I’m still stewing deep in thought about my Greek class. I can’t really go into a lot of details because the players would easily identifiable, and I don’t want to go there. What I will say is that after the first year of Greek (assuming use of a introductory textbook like Hansen & Quinn, which appears to be the closest the Greek world has to a standard like Wheelock’s is for Latin), I can imagine a very compelling case being made for Religious Studies departments having a second-year sequence running parallel to a Classical Studies department’s sequence. For example, this semester, we spent roughly three-fourths of the term on Plato’s Ion, and the last three or four weeks on the New Testament. That’s all well and good for classicists, but let’s just say that there wasn’t a lot of love left over for anything written Anno Domini, and I believe I would have ultimately benefited more from the ratio having been reversed, particularly since the fourth semester, as taught here, is radio station WHMR, all Homer, all the time.

It also occurs to me that one thing from which my beloved Hansen & Quinn textbook could benefit, faithful and constant companion, friend, and projectile over the last year as it has been, would be something of a supporting library along the lines of what’s available for Wheelock’s. It’s also quite amusing, looking back at the sentences I slaved over for hours in September 2006; if anyone would like an exact count of how many ways Homer can send the brothers into the battle in the country on the road with books, drop me a line and I’ll see what I can do.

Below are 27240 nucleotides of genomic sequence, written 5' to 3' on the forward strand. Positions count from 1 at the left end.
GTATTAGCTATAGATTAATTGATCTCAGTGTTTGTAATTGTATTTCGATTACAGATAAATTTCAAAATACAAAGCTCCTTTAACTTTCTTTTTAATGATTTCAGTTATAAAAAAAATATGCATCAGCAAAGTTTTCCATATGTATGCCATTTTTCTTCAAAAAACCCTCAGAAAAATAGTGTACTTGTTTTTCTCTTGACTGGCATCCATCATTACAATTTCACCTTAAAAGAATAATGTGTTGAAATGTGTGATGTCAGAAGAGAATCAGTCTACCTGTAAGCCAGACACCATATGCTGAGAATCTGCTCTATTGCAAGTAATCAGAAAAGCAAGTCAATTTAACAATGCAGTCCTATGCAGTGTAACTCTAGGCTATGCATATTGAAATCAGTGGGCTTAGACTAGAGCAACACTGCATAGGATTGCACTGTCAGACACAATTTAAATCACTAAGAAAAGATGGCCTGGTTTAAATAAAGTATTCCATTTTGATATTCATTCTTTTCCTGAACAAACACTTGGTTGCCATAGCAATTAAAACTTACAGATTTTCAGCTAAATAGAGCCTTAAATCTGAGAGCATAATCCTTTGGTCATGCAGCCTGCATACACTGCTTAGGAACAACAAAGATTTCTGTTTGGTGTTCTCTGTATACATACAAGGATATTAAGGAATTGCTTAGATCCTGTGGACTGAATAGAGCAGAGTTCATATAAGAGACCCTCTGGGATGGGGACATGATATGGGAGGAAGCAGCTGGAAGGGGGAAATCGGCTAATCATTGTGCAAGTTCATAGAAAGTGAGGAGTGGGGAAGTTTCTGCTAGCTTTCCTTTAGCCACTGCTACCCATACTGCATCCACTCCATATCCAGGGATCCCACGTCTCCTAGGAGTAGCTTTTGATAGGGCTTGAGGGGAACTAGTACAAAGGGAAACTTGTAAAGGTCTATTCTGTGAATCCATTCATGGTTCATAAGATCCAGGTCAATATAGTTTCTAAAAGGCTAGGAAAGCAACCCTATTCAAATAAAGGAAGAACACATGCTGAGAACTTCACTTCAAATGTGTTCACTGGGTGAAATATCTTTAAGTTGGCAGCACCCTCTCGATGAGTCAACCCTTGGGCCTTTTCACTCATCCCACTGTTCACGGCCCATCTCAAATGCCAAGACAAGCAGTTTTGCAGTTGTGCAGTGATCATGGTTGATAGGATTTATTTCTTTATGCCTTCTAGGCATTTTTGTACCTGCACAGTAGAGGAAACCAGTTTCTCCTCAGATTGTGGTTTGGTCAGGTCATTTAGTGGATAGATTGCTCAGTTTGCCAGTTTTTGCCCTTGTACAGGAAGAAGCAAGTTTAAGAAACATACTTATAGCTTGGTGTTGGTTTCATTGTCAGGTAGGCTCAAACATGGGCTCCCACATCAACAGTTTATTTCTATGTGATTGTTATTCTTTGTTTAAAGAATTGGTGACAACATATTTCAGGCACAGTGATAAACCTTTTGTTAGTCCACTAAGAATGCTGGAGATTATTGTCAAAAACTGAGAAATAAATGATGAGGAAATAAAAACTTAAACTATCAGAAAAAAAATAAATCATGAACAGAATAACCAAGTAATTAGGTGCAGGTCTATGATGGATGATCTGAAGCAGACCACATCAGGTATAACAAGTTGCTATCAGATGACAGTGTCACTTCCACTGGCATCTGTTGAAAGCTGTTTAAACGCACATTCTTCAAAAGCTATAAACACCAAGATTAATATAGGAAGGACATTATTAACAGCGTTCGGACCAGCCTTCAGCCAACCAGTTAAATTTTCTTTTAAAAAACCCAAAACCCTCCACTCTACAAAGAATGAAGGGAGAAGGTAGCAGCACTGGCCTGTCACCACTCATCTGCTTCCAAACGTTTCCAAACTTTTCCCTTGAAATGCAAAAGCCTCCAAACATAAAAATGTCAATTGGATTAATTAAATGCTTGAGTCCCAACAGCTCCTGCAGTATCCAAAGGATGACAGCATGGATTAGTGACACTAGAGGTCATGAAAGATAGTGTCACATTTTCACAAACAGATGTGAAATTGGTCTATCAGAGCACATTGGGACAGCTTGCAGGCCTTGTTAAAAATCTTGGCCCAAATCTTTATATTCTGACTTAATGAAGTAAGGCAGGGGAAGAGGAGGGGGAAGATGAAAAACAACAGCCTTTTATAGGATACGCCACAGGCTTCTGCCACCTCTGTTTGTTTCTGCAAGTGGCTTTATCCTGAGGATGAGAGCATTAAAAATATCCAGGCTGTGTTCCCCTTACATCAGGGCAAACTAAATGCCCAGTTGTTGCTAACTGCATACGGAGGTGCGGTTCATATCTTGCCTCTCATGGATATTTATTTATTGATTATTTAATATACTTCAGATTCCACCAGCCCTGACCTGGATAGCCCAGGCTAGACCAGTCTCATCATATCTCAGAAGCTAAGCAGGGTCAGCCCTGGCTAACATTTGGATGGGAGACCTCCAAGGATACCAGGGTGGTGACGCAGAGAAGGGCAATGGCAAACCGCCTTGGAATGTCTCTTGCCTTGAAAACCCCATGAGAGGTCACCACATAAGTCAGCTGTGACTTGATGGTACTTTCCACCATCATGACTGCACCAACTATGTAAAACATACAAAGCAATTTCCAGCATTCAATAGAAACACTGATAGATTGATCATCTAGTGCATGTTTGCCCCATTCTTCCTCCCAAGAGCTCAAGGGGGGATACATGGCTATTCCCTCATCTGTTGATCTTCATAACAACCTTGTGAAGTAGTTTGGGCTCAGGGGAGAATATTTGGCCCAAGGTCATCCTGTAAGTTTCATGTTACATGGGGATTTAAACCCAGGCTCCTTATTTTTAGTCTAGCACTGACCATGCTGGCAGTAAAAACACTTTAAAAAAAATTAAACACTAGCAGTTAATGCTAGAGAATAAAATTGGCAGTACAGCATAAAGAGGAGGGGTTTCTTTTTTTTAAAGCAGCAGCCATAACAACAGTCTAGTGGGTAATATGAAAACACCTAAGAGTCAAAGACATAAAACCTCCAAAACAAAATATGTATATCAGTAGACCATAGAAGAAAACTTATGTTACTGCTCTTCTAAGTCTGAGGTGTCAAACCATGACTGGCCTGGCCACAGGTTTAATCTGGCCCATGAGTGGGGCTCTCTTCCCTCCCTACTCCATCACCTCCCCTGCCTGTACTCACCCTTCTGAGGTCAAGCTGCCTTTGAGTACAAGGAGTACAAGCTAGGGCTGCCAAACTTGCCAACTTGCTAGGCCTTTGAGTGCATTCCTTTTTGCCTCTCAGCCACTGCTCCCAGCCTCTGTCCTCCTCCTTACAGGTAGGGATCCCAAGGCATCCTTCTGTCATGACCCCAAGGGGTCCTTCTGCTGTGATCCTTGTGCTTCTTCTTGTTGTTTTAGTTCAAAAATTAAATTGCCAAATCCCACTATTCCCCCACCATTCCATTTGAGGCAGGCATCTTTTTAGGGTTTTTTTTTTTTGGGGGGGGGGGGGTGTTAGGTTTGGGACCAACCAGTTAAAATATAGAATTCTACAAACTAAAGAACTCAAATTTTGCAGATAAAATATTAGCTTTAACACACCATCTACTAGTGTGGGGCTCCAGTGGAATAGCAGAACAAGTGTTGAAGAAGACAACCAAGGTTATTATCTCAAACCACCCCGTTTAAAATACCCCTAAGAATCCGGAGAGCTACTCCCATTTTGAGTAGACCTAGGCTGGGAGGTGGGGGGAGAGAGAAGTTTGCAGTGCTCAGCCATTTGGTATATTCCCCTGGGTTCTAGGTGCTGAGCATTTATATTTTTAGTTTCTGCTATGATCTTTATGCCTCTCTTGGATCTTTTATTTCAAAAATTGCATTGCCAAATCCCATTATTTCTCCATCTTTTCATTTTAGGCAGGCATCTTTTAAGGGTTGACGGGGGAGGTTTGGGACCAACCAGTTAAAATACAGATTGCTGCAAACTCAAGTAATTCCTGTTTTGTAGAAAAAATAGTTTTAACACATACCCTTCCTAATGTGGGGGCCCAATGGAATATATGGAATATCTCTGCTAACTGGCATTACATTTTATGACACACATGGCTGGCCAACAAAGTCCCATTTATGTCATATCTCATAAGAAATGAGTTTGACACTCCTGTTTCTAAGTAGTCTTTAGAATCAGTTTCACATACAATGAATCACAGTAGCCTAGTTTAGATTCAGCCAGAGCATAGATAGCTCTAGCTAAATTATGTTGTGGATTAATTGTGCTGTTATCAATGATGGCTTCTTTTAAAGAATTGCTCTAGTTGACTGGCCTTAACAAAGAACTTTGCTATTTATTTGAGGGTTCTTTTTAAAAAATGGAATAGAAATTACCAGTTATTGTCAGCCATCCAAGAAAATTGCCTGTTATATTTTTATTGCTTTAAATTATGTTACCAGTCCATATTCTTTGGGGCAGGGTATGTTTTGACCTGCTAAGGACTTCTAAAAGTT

OK. Enough for now. Finals week is over, Deo gratias, the syntax of “deo” being that it’s an indirect object “to/for” dative, and in the singular number you decline that deus, dei, deo, deum, deo…

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3 Responses to “End-of-Finals-Week miscellany”


  1. 1 Andreas 25 December 2007 at 6:10 am

    Excuse me, but how is everyone being “conceived in a state of alienation from God in virtue of our common descent” a sign that things could be worked out between Catholicism and Orthodoxy?? Am I missing something here?

  2. 2 Richard Barrett 25 December 2007 at 11:07 am

    Christ is born!

    You’re not missing anything. My point had to do with the general thrust of Dr. Liccione’s essay, which speaks of a common devotion to and veneration of whom, as he correctly points out, we call Panagia, which is itself a function of the worship of whom both Orthodox and Catholics acknowledge as the Incarnate Logos, the Second Person of the Trinity. (Also implicit in my statement, carefully qualified with “maybe”, was a “but then something else happens…” clause.) As I noted, I’m not going to engage specific doctrinal or theological details of what he said, in the interests of both charity as well as acknowledging my own limitations in dealing with them.

    Richard


  1. 1 Classical Studies » Blog Archive » End-of-Finals-Week miscellany Trackback on 27 December 2007 at 11:07 am